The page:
“Economics? For kids? Really? Why?”
Simple: complex problem solving.
A quick glance at the most recent Future of Jobs report produced by the World Economic Forum shows that complex problem solving is expected to be the most in-demand workplace skill for the foreseeable future. The economic way of thinking is a pragmatic approach to problem solving, dealing with issues big and small, personal and global.
Economist Peter Boettke, professor at George Mason University and author of Living Economics, reminds us that “economics puts parameters on people’s utopias.”
One of the first lesson of economics is that, as a result of scarcity, people have to make trade-offs about how resources are used to improve the human condition. While kids may be endlessly creative in their approach to problem solving (another highly sought-after skill), creativity alone does not solve problems, and neglecting the trade-offs needed to solve one problem can often result in significantly greater problems somewhere down the line. This is why these problems can be so complex in the first place.
It is easy to craft a solution to a problem. How do we feed all of the hungry in the world? Make more food and give it to them! Actually solving that problem, on the other hand, is quite complex. Is this a problem of production, distribution, or some other issue? Do we need more farm land? What does that do to the environment? What about technology to make agriculture more productive? Where do we obtain the resources to make that happen?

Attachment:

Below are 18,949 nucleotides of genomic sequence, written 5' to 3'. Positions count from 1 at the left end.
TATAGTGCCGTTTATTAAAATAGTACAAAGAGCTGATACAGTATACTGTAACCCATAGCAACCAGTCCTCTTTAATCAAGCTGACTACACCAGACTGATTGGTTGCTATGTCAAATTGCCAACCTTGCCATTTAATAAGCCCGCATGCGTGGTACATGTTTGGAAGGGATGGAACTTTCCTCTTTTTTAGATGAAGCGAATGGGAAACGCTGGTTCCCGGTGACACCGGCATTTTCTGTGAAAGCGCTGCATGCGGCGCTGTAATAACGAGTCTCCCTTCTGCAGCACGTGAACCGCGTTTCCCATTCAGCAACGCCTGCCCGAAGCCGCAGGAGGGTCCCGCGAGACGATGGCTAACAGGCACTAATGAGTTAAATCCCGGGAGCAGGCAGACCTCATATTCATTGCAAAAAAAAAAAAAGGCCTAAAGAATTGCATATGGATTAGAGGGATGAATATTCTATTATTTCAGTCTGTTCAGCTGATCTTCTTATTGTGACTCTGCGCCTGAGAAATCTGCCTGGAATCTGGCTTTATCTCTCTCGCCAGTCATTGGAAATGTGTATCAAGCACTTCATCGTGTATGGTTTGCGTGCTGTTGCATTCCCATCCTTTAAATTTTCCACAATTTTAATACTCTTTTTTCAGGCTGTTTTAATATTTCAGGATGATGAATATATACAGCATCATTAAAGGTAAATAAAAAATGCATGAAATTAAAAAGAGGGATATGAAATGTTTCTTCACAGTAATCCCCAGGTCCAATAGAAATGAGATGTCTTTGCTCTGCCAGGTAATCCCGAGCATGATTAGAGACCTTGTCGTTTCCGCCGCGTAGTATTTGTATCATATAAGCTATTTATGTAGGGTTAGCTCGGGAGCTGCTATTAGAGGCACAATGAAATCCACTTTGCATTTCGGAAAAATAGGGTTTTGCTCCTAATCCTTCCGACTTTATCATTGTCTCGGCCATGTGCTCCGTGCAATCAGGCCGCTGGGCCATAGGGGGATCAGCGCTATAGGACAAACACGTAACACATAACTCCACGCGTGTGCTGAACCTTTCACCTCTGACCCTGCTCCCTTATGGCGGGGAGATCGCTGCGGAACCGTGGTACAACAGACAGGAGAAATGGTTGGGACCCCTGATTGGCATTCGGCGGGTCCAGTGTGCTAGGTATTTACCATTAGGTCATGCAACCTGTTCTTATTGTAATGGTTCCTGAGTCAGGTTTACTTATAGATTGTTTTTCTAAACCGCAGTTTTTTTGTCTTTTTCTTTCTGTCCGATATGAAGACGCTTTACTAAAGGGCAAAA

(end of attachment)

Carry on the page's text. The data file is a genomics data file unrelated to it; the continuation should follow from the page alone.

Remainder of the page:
Yes, this does prove to be a more complex problem to solve, once we understand that resources are scarce and different people around the world have different beliefs about the trade-offs that ought to be made. One of the most important constraints that must be considered when trying to solve complex problems is the limitations of our own knowledge. As Nobel laureate F. A. Hayek famously declared, “The curious task of economics is to demonstrate to men how little they really know about what they imagine they can design.”
Some global problems cannot be solved with global solutions, but must be solved at the local level with varied approaches depending on the resources and customs available. A study of economics, above all else, helps us to approach a problem with the humility to accept such a reality. While it is good to consider the skills our children will require in their future jobs, the whole purpose of those jobs will be to improve upon the human condition, to solve problems for themselves and others, to make real life better for real people.
That is why we teach economics.